Kitchuri

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Kitchuri is a very Bengali dish.  Made with rice, lentils, vegetables and sometimes even some meat thrown in.  It’s  the South Asian version of a casserole.  The variety of “kitchuri” is as limitless as each cook’s imagination but two things remain a constant, rice and lentils.  Growing up in Bangladesh, eating Kitchuri was a delight because we usually ate it at picnics or outings, sometimes cooked over an open fire.  Often the kitchuri would have seasonal vegetables, or leftovers from the day before added to it.  I knew whenever I smelled Kitchuri cooking that good things were going to happen that day.

On a recent trip back to Bangladesh, Kitchuri took on a new meaning.  We visited Child Sponsorship Programs and villages where lives were literally being saved.  Children ate one meal a day during school, often it was their only meal.  The meal always consist of Kitchuri because of the high nutrient content and an additional source of protein such as eggs or chicken or fish.  Cooked in a giant pot, the humble Kitchuri had taken on a super hero role!

2 cups Basmati Rice

1 cup red lentils

1 whole spanish onion, chopped

3-4 serrano chillis, chopped

2 whole cinnamon sticks

3 bay leaves

4 cardamom pods, crushed

3 whole cloves

2 tsp turmeric

2 tsp cumin powder

1 tsp red chili peppers

4 fresh garlic cloves, finely minced

1/4 cup oil

salt to taste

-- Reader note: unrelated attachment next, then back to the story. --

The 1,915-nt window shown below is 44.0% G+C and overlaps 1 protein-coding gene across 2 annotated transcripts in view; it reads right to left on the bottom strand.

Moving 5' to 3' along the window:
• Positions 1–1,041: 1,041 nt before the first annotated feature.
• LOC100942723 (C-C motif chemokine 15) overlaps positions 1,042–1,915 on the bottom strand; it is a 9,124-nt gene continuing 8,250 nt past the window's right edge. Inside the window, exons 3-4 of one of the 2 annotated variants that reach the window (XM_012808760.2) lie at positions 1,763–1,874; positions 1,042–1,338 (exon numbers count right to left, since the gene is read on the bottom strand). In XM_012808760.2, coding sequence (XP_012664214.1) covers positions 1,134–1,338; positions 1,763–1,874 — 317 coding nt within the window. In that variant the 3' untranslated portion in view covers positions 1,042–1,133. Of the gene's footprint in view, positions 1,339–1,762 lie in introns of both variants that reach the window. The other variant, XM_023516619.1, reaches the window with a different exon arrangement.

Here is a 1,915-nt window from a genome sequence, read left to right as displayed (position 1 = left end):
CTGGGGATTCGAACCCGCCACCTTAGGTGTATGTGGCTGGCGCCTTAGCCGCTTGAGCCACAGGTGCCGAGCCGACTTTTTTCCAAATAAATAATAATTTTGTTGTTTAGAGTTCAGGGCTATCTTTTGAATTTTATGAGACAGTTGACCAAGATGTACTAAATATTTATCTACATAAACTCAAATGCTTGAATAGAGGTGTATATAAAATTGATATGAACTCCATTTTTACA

4 cups water

1 1/2 cup Assorted chopped vegetables , such as zucchini, shredded carrots, English peas, yellow squash

Wash rice and lentils thoroughly until water runs clear and set aside.  Heat oil in a large 5-6 quart pan and add onions and Serrano chilis.  Saute 2-3 minutes.  Add cardamom, cloves, bay leaves and cinnamon sticks and stir fry another 3 minutes or so until all the flavors are released.  Add 1 tsp of salt, turmeric, cumin and chili powder along with garlic and stir fry another 2 minutes.  Add all vegetables and 1/2 cup of water and stir fry for a minute or two before adding the rice and lentils and the rest of the water.  Bring mixture to boil, stir then turn down temperature to low and cover pan.  Let simmer and cook until all water is absorbed about 10-13 minutes.  When all water is absorbed, rice and lentils should be nice and tender if additional water is needed, add it at this point and cover pot for another 5-6 minutes until liquid is absorbed.  Take out cinnamon sticks and bay leaves before serving.

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12 responses »

  1. Dear Desi Chick, I don’t want to bother you too much here, but I have a question. Is there an easy way to swap your wordpress site to a .com. I’ve bought the domain and am now looking for the easiest and most painless way of going about this. Any clues? Happy days, lee

  2. Kitchuri was a staple when I was in India, it seems that it heals all things! If you have an ailment, eat kitchuri! I am cooking it on Wednesday and will be adding fresh coconut and squash, with a little coconut yoghurt at the end to make it richer and a little more ‘Keralan’. How do you feel about this my Desi guru? Namaste and light, leex

  3. Pingback: Turkey Gola Kabobs in Gravy « Kolpona Cuisine

  4. Pingback: Quinoa Kitchuri « Kolpona Cuisine

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